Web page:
The Election Commission of India (EC) has prohibited announcement of exit poll results for the five poll-bound states till November 30. As per a notification, the EC banned conduct, publication and publicity of exit polls from 7.00 am of November 7 till 6.30 pm of November 30.
The assembly elections in five states — Mizoram, Chhattisgarh, Madhya Pradesh, Rajasthan and Telangana — are being held between November 7 and November 30.
The Election Commission, through its notification, has expressly forbidden the “conducting, publishing, or broadcasting of exit polls via print, electronic media, or any other mode of dissemination” from 7:00 am on November 7, 2023 (Tuesday) until 6:30 pm on November 30, 2023 (Thursday). This notification was issued towards the end of October.
According to a media report, the Election Commision also said that the result of any exit poll in connection with the five elections and assembly by-election in Nagaland shall be prohibited
Moreover, provisions to regulate media coverage of the election are specified under Section 126A of the Representation of the People Act 1951.
While voting for Mizoram, Chhattisgarh and Madhya Pradesh elections are over, polling is due in Rajasthan and Telangana. Rajasthan will go to polls on November 25, while Telangana will vote on November 30.
With the final phase of polling for the 17th Lok Sabha elections ending Sunday, all eyes are now on the much-awaited exit polls. Even as questions about the accuracy of exit polls have been raised over the years, they continue to be watched keenly across the world.
In India, a number of private agencies and media organisations such as Today’s Chanakya, ABP-Cvoter, NewsX-Neta, Republic-Jan Ki Baat, Republic-CVoter, ABP-CSDS, News18-IPSOS, India Today-Axis, Times Now-CNX and Chintamani conduct the exit polls — each claiming to predict the decision of 900 million voters with maximum accuracy.
What are exit polls and how are they conducted?
Exit poll is a post-voting poll conducted just after a voter walks out after casting his or her vote. By contrast, some agencies also carry out post-poll surveys, which refer to a poll of voters taken between the period when the last ballot is cast and when the counting begins. Among the most well-known players in the country, only the Centre for the Study of Developing Societies (CSDS) carries out post-poll surveys.
To conduct an exit poll, a random sample size is first selected. The sample size could range anywhere between 20-25,000 voters to 7-8 lakh voters. While it is not necessary that all 543 constituencies are surveyed in order to accurately predict the results – some agencies could survey as few as half the constituencies – it is important that the sample size is geographically, socially and demographically representative, said Pranav Gupta, a PhD student at University of California at Berkeley.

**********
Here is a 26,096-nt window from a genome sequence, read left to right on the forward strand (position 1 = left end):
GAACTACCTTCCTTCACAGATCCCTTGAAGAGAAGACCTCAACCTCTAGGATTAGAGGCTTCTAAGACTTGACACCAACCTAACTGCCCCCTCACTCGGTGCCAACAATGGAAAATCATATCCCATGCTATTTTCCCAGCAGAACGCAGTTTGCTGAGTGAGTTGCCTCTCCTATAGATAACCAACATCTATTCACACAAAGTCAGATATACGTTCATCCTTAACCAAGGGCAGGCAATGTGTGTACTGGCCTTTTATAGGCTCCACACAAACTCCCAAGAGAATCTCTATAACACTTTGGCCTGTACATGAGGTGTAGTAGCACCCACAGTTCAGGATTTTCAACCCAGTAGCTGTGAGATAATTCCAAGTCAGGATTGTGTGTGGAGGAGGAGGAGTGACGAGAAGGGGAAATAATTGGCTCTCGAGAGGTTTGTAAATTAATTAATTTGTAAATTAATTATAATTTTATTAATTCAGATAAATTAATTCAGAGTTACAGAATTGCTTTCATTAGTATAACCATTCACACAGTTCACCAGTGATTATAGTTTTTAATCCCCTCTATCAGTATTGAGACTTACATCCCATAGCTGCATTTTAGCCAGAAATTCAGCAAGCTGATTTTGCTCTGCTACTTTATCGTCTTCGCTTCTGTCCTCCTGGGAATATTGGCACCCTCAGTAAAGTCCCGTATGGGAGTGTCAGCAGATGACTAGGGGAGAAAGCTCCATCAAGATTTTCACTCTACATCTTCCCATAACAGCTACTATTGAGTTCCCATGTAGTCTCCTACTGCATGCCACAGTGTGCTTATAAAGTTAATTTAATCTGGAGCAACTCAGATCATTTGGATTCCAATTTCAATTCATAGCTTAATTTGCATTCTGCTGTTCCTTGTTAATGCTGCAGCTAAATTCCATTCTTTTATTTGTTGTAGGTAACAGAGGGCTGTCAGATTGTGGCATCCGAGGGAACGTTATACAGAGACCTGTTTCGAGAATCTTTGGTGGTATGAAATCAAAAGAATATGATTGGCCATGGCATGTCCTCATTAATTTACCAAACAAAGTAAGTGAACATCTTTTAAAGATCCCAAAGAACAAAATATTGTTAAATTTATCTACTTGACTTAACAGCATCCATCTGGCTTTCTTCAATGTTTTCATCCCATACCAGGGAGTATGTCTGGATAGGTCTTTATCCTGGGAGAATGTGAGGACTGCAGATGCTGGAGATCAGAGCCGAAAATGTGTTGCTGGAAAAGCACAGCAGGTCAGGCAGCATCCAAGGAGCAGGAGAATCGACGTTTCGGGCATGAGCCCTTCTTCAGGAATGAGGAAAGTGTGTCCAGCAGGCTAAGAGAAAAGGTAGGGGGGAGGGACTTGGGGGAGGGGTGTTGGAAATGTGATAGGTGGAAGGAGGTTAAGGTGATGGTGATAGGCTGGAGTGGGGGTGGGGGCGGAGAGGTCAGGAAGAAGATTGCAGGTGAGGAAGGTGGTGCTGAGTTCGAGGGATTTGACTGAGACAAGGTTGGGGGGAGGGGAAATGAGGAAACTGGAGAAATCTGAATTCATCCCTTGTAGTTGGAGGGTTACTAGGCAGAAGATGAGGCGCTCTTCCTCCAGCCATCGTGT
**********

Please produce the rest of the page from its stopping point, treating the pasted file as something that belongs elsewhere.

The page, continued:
The number of constituencies and the sample size to be surveyed are typically decided on the basis of the budget available with each agency. The budget can run up to several crores of rupees with each interview of voters costing anywhere between Rs 80-100 to Rs 300-400.
The tricky part – converting vote share into seats
Gathering data from across several constituencies and demographic groups is only a part of the exercise. The other, and perhaps greater challenge is to convert the vote share into seats, said Gupta.
It is this conversion of vote share into seats that sets apart a psephologist from others, including journalists, who may claim to know the “mood of the nation.”
“Seat conversion is hard, but someone with a statistical training could do it,” said Rahul Verma, a fellow at the Centre for Policy Research.
As per the conventional practice, a method called the “uniform regional swing” is applied to convert vote share into seats, he said. For example, if in a certain region, the BJP has a vote share of 35 per cent, and the last time it had a vote share of 38 per cent, on the basis of the number of seats it had won with 38 per cent the last time, one makes an estimate of how many seats it would potentially lose with a loss of vote share of three per cent.
How reliable are exit polls?
Exit polls can often be unreliable.
For example, in 2004 Lok Sabha elections, most exit polls had predicted a victory for the BJP-led National Democratic Alliance (NDA) government. Then in 2009, the exit polls had failed to predict the margin of victory for the United Progressive Alliance (UPA) government correctly. Since then, pollsters have got several state elections wrong.